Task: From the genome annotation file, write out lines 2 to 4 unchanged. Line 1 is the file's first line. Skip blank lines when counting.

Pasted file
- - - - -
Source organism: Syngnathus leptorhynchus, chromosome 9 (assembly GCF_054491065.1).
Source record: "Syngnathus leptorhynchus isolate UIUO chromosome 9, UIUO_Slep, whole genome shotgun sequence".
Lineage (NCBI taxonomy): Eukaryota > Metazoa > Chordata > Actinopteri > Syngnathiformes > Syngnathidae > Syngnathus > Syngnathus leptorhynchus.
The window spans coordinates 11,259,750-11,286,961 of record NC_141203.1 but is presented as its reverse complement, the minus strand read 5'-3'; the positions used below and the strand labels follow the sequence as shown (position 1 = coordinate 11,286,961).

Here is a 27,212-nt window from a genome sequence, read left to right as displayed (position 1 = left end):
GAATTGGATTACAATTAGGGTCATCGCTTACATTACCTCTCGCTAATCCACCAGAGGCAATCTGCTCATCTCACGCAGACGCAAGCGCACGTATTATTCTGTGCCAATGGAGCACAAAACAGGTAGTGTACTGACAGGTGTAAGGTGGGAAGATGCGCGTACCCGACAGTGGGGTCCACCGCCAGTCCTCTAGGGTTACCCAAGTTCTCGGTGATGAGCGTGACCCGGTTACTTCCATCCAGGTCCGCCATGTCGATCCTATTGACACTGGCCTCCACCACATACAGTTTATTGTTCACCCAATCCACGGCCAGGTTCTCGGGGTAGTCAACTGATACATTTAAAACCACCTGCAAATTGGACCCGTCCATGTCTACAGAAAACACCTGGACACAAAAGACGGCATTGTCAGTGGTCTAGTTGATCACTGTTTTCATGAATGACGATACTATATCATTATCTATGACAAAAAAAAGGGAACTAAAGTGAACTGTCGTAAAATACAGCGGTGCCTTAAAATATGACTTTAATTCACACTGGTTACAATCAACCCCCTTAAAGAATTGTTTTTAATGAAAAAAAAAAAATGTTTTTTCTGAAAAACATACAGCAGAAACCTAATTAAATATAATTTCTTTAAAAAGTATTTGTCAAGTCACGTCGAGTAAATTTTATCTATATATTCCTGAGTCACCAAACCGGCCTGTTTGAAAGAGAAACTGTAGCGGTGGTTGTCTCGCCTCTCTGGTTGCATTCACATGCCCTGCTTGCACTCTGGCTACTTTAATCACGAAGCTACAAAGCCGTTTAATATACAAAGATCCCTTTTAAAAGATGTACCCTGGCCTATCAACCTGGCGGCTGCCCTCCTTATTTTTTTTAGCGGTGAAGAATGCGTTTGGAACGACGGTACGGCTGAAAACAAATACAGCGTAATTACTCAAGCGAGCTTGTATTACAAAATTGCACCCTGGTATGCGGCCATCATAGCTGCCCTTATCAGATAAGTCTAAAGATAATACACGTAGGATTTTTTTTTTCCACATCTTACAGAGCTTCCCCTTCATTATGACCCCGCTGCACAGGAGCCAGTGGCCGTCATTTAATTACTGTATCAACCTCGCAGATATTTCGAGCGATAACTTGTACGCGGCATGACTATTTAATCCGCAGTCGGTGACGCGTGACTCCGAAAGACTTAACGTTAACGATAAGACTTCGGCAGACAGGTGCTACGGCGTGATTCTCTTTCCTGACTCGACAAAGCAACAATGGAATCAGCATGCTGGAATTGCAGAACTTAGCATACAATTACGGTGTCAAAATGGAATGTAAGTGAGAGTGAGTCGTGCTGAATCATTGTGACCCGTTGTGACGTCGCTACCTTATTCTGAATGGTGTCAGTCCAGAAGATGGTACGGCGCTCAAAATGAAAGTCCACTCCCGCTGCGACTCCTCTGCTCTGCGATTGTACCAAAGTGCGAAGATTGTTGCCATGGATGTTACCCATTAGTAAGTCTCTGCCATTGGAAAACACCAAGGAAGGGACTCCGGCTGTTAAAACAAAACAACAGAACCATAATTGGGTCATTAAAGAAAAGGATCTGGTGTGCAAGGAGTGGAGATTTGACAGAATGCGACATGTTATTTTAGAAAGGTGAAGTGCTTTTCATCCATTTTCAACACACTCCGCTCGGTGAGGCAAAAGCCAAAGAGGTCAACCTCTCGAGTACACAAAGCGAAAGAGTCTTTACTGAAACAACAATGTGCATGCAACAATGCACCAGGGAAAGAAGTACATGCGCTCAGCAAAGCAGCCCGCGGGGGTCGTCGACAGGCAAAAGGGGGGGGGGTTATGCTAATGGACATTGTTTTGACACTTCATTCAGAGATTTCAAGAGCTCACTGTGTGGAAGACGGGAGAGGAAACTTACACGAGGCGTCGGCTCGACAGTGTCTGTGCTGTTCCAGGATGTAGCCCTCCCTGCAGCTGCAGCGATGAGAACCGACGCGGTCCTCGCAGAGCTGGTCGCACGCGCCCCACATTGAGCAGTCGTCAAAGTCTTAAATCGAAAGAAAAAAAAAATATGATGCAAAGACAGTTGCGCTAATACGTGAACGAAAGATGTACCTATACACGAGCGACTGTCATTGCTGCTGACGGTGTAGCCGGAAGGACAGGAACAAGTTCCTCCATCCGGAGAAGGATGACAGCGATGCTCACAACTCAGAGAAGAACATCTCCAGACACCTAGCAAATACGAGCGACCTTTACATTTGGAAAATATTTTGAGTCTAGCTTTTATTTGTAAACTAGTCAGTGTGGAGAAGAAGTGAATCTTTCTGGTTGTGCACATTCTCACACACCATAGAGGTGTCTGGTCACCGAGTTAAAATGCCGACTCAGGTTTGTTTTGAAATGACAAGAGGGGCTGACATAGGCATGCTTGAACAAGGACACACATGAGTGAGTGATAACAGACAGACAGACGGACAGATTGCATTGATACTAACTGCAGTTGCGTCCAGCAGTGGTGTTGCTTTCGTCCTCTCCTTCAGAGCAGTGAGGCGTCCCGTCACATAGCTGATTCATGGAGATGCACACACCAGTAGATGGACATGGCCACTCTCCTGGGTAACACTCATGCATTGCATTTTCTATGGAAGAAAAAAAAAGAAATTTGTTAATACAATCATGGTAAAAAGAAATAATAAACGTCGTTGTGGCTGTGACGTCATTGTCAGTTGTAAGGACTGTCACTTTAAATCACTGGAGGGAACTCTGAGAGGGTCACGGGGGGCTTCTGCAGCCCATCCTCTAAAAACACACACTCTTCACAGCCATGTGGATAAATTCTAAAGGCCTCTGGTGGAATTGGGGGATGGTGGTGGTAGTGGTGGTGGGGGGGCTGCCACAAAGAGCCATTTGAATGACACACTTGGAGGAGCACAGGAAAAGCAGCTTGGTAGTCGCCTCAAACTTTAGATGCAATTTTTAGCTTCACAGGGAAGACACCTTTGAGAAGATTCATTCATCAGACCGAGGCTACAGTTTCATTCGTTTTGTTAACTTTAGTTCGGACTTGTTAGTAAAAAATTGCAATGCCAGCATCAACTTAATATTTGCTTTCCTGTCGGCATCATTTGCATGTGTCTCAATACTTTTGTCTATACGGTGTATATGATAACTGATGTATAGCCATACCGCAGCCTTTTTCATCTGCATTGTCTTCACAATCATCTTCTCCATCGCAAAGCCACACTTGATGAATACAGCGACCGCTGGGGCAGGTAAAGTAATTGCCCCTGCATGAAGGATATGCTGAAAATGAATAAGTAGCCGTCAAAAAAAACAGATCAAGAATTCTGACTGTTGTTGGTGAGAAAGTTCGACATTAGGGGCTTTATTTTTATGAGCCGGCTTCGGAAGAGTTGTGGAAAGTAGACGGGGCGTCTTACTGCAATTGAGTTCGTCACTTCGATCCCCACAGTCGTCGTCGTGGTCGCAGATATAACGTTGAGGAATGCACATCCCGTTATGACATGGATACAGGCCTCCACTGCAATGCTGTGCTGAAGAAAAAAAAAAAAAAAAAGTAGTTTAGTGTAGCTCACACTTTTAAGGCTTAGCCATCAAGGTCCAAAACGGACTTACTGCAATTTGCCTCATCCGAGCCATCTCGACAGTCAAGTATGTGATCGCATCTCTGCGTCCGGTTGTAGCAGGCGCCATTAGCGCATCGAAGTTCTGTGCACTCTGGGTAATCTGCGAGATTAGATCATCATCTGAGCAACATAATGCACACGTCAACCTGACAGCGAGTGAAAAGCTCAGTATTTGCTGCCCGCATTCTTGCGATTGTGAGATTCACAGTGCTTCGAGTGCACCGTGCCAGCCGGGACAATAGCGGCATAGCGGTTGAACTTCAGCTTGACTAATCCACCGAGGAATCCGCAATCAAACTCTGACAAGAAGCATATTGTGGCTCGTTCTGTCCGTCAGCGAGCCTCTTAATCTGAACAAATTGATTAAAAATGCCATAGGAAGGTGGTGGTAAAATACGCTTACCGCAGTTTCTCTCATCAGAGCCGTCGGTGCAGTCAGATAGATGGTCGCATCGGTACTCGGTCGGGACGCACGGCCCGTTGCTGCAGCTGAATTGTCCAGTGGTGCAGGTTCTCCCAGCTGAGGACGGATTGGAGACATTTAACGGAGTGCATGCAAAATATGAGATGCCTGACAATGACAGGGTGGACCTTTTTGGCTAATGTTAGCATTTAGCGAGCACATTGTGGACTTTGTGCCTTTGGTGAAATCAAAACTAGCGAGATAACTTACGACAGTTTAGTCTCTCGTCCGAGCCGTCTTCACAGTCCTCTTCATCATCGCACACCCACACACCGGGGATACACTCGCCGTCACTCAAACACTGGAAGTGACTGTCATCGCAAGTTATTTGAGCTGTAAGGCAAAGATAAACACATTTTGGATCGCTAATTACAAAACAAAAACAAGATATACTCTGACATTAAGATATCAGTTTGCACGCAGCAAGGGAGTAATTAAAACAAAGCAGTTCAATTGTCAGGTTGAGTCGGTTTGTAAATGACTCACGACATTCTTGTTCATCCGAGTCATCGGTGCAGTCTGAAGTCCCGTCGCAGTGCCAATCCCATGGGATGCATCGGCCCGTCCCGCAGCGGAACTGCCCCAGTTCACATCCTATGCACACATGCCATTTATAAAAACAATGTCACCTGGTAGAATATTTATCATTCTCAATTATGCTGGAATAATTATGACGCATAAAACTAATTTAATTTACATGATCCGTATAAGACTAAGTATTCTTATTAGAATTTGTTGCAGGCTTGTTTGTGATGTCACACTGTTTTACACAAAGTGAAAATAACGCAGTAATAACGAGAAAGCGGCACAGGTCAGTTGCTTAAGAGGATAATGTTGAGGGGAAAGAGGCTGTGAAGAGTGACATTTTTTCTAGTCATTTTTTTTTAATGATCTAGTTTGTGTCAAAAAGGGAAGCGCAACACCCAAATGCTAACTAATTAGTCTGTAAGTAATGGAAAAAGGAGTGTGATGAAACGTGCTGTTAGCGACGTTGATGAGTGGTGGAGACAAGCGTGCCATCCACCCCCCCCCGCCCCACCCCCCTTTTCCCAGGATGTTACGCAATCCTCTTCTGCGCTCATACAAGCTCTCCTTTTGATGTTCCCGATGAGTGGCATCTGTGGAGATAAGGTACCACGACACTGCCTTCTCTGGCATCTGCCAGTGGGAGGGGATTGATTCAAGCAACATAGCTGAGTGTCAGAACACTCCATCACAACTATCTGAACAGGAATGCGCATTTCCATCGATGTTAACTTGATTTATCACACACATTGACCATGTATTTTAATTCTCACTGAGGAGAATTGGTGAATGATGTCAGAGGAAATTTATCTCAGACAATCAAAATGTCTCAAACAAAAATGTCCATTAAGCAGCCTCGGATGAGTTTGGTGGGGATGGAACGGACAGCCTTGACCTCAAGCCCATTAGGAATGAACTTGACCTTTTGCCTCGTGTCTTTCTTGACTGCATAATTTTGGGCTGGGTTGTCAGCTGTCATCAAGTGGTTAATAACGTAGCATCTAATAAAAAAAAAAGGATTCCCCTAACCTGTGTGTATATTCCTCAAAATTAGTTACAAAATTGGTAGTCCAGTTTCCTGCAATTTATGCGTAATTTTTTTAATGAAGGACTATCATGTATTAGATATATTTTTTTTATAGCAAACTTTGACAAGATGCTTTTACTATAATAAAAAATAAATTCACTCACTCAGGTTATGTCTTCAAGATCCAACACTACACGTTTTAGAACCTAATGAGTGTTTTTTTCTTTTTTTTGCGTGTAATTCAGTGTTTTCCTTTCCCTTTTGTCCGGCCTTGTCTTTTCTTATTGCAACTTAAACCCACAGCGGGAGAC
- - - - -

Source record: "Syngnathus leptorhynchus isolate UIUO chromosome 9, UIUO_Slep, whole genome shotgun sequence".
Lineage (NCBI taxonomy): Eukaryota > Metazoa > Chordata > Actinopteri > Syngnathiformes > Syngnathidae > Syngnathus > Syngnathus leptorhynchus.
The window spans coordinates 11,259,750-11,286,961 of record NC_141203.1 but is presented as its reverse complement, the minus strand read 5'-3'; the positions used below and the strand labels follow the sequence as shown (position 1 = coordinate 11,286,961).